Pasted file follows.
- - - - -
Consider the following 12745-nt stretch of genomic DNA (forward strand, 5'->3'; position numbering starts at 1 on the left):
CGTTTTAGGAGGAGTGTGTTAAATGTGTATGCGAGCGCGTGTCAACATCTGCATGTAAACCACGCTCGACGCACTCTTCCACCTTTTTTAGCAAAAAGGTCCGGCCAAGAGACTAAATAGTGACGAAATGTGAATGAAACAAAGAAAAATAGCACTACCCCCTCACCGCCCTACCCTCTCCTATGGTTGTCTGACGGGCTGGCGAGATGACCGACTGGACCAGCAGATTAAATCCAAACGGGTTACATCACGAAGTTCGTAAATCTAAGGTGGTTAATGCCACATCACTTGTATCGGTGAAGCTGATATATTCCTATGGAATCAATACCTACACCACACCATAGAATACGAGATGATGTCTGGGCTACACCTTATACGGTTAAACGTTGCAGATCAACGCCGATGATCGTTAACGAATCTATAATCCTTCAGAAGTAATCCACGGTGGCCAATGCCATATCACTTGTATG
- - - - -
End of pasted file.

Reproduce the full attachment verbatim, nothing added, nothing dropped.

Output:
Consider the following 12745-nt stretch of genomic DNA (forward strand, 5'->3'; position numbering starts at 1 on the left):
CGTTTTAGGAGGAGTGTGTTAAATGTGTATGCGAGCGCGTGTCAACATCTGCATGTAAACCACGCTCGACGCACTCTTCCACCTTTTTTAGCAAAAAGGTCCGGCCAAGAGACTAAATAGTGACGAAATGTGAATGAAACAAAGAAAAATAGCACTACCCCCTCACCGCCCTACCCTCTCCTATGGTTGTCTGACGGGCTGGCGAGATGACCGACTGGACCAGCAGATTAAATCCAAACGGGTTACATCACGAAGTTCGTAAATCTAAGGTGGTTAATGCCACATCACTTGTATCGGTGAAGCTGATATATTCCTATGGAATCAATACCTACACCACACCATAGAATACGAGATGATGTCTGGGCTACACCTTATACGGTTAAACGTTGCAGATCAACGCCGATGATCGTTAACGAATCTATAATCCTTCAGAAGTAATCCACGGTGGCCAATGCCATATCACTTGTATG